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Thread: How much space do I need for backup?

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    Member Needs New Keyboard Array Spider's Avatar
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    Default How much space do I need for backup?

    Tried to back up my computer. Stupid program stopped backing up due to
    "not enough space."

    How about that for helpful messages! Okay it explains why it stopped, but not how to solve the problem. Yes, get a bigger flashdrive. But how big? How much space does a computer backup take? You'd think they'd have some way of determining how much space I need and tell me, but I can't see anything.

    Anyone have a clue? Yes, it will depend on how much data is being backed up, but how can I determine that?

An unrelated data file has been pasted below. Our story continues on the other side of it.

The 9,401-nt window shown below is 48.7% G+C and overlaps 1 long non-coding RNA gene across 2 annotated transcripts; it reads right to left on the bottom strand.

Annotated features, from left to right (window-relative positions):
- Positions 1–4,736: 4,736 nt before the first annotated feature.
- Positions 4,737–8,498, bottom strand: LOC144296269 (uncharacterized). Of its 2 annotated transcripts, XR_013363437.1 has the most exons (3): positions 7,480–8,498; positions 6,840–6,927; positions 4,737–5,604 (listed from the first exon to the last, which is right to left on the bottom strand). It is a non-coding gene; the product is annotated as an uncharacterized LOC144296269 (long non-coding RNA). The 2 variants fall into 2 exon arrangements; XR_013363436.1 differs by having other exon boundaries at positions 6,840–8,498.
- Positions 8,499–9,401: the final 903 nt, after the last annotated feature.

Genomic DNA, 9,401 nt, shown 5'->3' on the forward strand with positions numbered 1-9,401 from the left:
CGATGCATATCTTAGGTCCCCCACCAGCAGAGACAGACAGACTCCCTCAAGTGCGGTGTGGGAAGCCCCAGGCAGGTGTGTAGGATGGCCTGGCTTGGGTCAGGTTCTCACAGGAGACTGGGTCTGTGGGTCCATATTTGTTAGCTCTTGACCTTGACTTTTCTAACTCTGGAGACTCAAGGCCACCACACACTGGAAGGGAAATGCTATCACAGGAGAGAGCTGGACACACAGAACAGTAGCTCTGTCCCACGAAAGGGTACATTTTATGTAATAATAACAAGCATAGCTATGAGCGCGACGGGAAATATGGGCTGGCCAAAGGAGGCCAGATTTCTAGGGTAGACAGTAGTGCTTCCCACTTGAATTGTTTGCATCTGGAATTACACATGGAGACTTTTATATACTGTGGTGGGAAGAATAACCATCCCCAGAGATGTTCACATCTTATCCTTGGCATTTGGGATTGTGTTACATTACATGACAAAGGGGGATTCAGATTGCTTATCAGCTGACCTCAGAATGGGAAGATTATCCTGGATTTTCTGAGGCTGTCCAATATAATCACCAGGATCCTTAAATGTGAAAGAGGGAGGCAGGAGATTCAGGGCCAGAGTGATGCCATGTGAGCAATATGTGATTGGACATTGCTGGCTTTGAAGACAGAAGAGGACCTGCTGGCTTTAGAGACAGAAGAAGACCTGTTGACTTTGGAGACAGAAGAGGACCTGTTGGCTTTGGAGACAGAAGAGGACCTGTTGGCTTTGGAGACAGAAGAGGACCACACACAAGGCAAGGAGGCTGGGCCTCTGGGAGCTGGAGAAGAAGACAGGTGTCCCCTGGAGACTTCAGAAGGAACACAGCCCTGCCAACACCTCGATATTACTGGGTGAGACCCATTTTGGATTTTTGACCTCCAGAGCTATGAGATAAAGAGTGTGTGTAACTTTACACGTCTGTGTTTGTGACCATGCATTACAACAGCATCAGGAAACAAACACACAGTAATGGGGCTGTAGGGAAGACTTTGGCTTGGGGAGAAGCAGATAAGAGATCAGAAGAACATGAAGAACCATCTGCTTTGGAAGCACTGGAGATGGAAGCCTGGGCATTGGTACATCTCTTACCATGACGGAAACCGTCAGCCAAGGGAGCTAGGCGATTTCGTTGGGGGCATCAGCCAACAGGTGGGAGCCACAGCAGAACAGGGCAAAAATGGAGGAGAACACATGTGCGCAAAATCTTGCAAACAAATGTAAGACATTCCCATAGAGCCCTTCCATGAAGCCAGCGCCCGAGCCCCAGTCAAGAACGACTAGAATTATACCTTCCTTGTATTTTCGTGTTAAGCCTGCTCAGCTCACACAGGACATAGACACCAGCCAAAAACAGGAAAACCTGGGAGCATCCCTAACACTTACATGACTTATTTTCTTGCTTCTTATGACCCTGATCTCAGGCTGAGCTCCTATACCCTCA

All helpful suggestions welcome.

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    Hi Frederick, thats funny because the same thing just happened to me yesterday.
    If your computer is set up the same way as mine, with a 2 hard drives, empying the recycle bin won't help.
    What I did was I deleted alot of back up files (and they were huge) from last year. This solved my problem immediately.


    oops, I just read the rest of your post.....

    Depending upon how many weeks/months of backups you want, you may consider going to costco and purchasing some type of portable hard drive. They USB into all the modern computers and can be selected when doing a manual (and possibly an auto) backup, but I have never tried this method as I have 2 drive in my laptop.

    Sorry, I thought I was helping in my 1st paragraph, but ended up possibly confusing everyone hehe.

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    Quote Originally Posted by Spider View Post

    All helpful suggestions welcome.
    How do you qualify helpful

    One thing I would suggest is putting a second hard drive in your computer. The cost is less than $100. Copy important folders from one disk to the other. It makes it fast and easy to backup. It won't protect you from lightning strikes, theft, fire etc., but it does make frequent backups easy.